If we don’t think too much about EMH, but instead view the CAPM and the Fama–French models as models of expected returns, it’s clear that we can use alphas (linear regression intercepts) from these models as a way of managing the performance of investment managers. The return on an investment fund or strategy is just another return and we should be able to use the same models of expected returns to analyze them, so if a mutual fund has positive alpha, we can say that the manager is good and we should invest in him or her, especially if returns are measured after deducting expenses. If alpha is negative, we are dealing with a bad manager and should move funds away. If alpha is zero and/or negative, we might as well invest with a passively managed index fund.
It’s not quite that simple: model alphas are theoretical entities based on population regressions, but in the real world we have to estimate alpha from messy real world data. A common way to estimate alpha is to regress a year of daily excess returns on daily observations of the factors (daily market returns and daily high-minus-low and small-minus-big returns).
Suppose we find a mutual fund that has statistically significant positive alpha based on that year of returns, or even based on the past 10 years of data. What’s to say that the same mutual fund will continue to have positive alpha next year, or the next 10 years? That would only be true if mutual fund alphas are persistent. If they are not persistent, or not persistent enough, it’s all well and good that the fund had positive alpha over the past year, but we can’t use that for anything when deciding when to invest in now.
Hendricks, Patel and Zeckhauser (1993) found some evidence that mutual fund performance is persistent over a one-year time horizon. I’ve mentioned the Carhart momentum factor before; the actual paper where Carhart introduces this result is about the persistence of mutual fund returns. He find that the persistence can be explained by a momentum factor, inspired by previous research on momentum in stock returns.
What exactly do we mean by “can be explained by”? Without the momentum factor, alphas were significant and positive. Adding a momentum factor, that’s no longer true. If we adopt Mark Carhart’s model for evaluating performance managers, we are adopting the value judgment that they should not be rewarded for taking advantage of the known cross sectional factor of momentum.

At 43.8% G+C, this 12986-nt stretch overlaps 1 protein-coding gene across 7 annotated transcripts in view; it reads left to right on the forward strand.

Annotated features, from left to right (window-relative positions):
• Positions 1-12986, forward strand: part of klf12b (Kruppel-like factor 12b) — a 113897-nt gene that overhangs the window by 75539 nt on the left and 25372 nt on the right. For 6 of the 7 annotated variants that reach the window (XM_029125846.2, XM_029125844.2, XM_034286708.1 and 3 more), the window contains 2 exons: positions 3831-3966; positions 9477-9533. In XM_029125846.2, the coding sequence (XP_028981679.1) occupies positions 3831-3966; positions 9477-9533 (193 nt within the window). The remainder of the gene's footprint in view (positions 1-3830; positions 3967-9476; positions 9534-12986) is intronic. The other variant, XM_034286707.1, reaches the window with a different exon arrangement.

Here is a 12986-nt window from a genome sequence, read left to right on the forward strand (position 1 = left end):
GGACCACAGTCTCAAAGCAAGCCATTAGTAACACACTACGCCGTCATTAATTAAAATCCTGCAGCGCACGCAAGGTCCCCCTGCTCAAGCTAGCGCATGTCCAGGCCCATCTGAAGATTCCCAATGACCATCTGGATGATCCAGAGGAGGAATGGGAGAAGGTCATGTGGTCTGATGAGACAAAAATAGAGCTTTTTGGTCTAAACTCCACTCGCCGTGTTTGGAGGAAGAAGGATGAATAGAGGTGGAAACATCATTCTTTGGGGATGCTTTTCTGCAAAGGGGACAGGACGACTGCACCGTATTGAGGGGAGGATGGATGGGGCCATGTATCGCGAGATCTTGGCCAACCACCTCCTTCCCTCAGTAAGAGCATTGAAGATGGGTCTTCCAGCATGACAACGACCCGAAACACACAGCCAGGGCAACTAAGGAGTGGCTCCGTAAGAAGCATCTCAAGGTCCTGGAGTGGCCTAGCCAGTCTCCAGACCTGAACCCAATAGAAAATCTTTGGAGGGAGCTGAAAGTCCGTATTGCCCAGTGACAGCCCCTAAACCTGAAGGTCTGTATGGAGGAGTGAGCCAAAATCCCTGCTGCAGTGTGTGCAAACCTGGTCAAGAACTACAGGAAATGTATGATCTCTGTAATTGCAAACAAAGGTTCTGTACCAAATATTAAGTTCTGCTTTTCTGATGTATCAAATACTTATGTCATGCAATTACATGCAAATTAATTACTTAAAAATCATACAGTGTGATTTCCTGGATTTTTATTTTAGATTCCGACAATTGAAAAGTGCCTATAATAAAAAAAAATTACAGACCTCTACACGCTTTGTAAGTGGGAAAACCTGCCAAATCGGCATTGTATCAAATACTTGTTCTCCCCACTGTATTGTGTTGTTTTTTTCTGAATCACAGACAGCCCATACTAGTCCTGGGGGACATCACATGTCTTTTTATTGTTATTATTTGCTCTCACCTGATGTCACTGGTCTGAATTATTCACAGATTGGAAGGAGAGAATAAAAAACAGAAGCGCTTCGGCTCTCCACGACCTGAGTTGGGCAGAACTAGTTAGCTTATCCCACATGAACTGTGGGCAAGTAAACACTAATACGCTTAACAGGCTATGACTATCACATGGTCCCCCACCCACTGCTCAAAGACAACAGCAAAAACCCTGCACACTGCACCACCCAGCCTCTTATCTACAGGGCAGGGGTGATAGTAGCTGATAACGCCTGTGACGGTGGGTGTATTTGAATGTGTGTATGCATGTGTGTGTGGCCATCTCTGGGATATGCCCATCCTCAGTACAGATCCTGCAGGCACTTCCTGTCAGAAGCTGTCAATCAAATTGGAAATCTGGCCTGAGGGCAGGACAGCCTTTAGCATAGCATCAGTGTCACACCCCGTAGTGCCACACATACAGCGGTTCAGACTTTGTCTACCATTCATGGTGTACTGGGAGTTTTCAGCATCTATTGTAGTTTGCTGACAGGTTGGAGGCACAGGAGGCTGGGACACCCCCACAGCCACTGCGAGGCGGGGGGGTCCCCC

In the same way, if we dump CAPM and use the Fama–French 3-factor model, we are saying that managers should not be rewarded simply for investing in value stocks or small stocks. Why? The literature offers several different rationales, the simplest being that these are well known risk premia that any idiot could obtain, so we shouldn’t pay investment managers any extra for them. You don’t necessarily have to agree on a reason for value and size premia to share this view.
If we decided to add more factors to the benchmark models, we would be further raising the bar for our investment managers and excluding yet more things that they shouldn’t be rewarded for. Do non-US stocks have a higher expected returns than US stocks? Add an international stock index. Do bonds? Add a bond index. Does real estate have higher returns? Add a real estate index. It becomes more and more difficult to show positive and persistent alpha as we keep on adding more factors; we could add in all the significant principal components of returns for good measure.
Where does Fama himself come down on all this? In a 2010 Journal of Finance paper, a lot of which is about the statistical difficulties of answering the question, Fama and French conclude that very few actively managed funds have abnormal returns that are high enough to outweigh their high fees.
Robert Shiller had an op-ed in the New York Times with this interesting observation:
It’s interesting that Professor Fama is also the intellectual father and major adviser of an investment company that has, by many accounts, been beating the market. The company, Dimensional Fund Advisors, has impressed investors with its performance so much that its assets under management have grown to $296 billion, as of Aug. 31.
So, how does D.F.A. reconcile the successes with Professor Fama’s efficient-markets theory?
The D.F.A. Web site refers to the “dimensions” of investing, reflecting the name of the company. First on the list of dimensions are “size” (the stock returns of small companies tend to do better) and “value” (low-priced companies tend to have better returns as well). Indeed, Professor Fama’s work with Kenneth French of the Tuck School of Business at Dartmouth has shown that historically, these dimensions could be used to deliver higher return for investors.I haven’t actually calculated the alpha of DFA fund returns against the 3-factor and 4-factor models because I am lazy. However, if we take them at their word—that they are simply mimicking the factors rather tha trying to deliver alpha—then by Fama and French’s own standards, we should not expect them to outperform other mutual funds.
(It’s worth looking more closely at that first link. The returns of various DFA funds are compared to benchmarks that capture their investment strategy. For example, DFA US Micro Cap Portfolio (DFSCX), is compared to the 9th and 10th deciles of the CRSP cap-based portfolio indexes, a well constructed family of indexes that is often used by academics.)